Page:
Amazon Echo Just Became Great for Kids (and Unbearable to Adults)

Anyone with both an Amazon Echo and a child knows the Alexa voice assistant can be at the same time a wonderful and terrible thing. On one hand, the smart speaker can answer just about any question a curious mind can lob its way. On the other, it can also help determine how many times an adult can listen to Frozen's "Do You Want to Build a Snowman?" before losing his or her mind. (My limit: four.) Now Sesame Street, Nickelodeon, and Amazon have released skills targeted at younger users, and it's an improvement—for little ones, at least.

The Sesame Street skill gives children the ability to "call" Elmo (faux phone ring, and all) to either play an audio game of hide and seek with the little red giggler or talk with him about their favorite letter of the alphabet. It's a clever use of Amazon's voice platform, but it gets old (for me at least) fast. Still, by training toddlers to talk to computers, Sesame Street's skill is a wickedly clever way for the companies to onboard the next generation of voice computer users, and to infuse them with all the Amazon brand loyalty that it can.

Nickelodeon's Spongebob Challenge skill ups the ante a bit, requiring little listeners to pay closer attention and enunciate better than with the Sesame Street skill. In the game, the player is an employee of the Krusty Krab, who has to listen to food orders from the show's various characters and then repeat them back from memory to the speaker's microphone. In an age of attention-zapping apps, Nickelodeon's screen-free game is a welcome change, and it might even do kids—and adults—some good to play.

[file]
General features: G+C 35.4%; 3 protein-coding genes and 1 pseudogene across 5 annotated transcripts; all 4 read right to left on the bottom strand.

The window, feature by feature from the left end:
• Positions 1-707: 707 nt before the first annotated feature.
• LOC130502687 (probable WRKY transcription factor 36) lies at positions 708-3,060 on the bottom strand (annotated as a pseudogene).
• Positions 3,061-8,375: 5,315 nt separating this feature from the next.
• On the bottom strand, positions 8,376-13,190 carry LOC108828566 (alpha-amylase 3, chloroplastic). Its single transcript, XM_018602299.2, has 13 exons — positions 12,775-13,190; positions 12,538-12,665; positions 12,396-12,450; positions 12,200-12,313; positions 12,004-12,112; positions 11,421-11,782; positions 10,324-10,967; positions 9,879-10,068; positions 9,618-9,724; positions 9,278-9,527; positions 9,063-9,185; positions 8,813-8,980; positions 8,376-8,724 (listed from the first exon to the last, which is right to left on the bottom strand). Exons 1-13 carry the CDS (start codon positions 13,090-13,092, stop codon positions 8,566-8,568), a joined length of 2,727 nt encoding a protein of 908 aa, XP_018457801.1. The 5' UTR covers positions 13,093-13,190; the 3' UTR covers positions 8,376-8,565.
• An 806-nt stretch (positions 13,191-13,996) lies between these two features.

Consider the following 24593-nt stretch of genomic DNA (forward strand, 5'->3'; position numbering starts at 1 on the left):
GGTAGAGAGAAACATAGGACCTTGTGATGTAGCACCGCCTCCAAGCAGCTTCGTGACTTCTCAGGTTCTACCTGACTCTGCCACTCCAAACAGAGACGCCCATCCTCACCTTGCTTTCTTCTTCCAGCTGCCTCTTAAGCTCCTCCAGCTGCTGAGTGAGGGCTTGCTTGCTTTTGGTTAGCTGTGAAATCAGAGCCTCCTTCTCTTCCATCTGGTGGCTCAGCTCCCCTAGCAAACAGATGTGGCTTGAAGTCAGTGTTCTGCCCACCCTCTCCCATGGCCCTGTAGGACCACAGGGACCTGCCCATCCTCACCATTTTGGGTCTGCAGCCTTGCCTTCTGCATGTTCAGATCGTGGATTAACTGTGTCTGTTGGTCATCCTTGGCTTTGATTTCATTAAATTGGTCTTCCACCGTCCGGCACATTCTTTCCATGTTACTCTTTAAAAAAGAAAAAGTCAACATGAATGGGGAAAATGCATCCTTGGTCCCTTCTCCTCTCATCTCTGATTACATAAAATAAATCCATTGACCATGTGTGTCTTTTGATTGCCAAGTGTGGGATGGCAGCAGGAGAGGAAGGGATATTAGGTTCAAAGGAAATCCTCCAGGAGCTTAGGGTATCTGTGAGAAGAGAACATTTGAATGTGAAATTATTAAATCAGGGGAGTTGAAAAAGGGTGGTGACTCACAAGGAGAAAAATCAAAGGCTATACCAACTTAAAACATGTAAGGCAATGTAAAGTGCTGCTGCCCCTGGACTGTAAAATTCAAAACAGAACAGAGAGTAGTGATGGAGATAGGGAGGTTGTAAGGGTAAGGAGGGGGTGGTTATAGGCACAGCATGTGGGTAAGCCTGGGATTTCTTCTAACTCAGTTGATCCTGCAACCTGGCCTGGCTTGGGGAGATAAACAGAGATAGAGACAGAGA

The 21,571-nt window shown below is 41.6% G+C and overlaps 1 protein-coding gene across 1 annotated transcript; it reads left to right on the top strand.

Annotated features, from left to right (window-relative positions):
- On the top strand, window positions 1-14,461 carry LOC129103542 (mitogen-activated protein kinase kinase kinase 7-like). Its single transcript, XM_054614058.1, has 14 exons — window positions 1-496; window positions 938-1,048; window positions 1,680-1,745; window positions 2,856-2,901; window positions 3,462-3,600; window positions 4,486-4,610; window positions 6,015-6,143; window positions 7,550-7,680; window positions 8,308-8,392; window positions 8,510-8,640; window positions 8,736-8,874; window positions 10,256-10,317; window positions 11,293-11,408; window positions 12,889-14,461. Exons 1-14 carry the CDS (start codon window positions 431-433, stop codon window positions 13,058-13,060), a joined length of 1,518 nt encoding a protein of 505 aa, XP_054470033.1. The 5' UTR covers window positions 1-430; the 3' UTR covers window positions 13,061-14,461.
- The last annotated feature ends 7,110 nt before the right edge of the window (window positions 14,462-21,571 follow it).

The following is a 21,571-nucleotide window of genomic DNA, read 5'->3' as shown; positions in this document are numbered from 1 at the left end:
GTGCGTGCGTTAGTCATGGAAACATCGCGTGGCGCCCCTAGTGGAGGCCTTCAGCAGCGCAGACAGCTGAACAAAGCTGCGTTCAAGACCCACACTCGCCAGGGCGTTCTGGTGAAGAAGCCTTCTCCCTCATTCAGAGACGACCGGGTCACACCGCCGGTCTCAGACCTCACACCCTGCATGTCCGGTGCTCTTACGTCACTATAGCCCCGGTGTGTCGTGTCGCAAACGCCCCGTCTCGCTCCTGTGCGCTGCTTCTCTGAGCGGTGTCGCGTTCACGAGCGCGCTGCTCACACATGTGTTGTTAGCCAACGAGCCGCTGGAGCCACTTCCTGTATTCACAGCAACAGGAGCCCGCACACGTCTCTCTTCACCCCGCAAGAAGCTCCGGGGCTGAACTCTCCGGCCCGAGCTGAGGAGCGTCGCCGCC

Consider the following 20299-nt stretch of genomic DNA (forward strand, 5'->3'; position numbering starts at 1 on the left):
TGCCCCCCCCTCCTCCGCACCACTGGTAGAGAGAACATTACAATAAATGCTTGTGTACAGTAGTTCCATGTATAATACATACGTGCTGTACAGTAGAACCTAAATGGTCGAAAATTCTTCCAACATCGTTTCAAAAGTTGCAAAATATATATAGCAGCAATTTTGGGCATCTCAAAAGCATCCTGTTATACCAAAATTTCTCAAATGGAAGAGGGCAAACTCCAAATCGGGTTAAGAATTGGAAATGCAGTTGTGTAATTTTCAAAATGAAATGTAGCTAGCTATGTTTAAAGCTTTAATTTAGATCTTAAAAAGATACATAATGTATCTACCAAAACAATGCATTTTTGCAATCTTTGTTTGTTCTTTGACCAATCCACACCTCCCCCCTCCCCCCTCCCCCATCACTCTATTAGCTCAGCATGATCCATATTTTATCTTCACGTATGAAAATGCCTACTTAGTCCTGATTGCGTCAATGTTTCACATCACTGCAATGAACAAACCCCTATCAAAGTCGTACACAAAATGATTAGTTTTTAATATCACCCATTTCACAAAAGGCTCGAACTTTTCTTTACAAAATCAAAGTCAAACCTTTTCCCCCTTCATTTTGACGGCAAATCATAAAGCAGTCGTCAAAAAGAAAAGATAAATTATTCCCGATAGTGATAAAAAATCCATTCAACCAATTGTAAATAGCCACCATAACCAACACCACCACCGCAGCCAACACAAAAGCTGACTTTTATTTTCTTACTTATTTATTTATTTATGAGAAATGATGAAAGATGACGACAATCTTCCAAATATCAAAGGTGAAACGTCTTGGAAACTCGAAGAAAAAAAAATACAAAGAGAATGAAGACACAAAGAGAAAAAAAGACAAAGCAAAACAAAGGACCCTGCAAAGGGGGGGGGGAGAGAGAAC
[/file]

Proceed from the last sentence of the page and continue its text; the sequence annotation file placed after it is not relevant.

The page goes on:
Lastly, Amazon's new skill is called Storytime, and is a short story audiobook initiative for kids that links to Amazon Rapids, the company's subscription program for young readers. Free to use, it will read off a five-minute story when invoked. The quality of the stories is great, but without a screen, they are a little difficult to follow. I imagine this skill works much better on Echo Show, Amazon's screen-equipped smart speaker.

Targeting younger users is a smart but risky move for Amazon. These apps will help bring kids who have grown up in smart homes into the technological fold. But in collecting their data, Amazon (amzn) and the skills' developers expose themselves to some potentially dangerous risks. Recently, when 42 different Disney (dis) games and apps were accused of violating the Children's Online Privacy Protection Act, or COPPA, the company was sued for allegedly violating children's privacy. Under COPPA, online companies are not allowed to collect children's data without their parent's consent.

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Amazon's new kid-oriented skills require parents to provide that consent in order to activate the apps on their Echo devices. But in doing so, it also raises the question of other skills previously installed on Echos—even Amazon's default skills. If my son asks my connected Spotify account to play the Frozen soundtrack (again), is the stored recording of his voice request a violation of COPPA? Honestly, after listening to "Let It Go" something like 400 times, I sort of hope so—even though I've given him my consent to play it, anyway.

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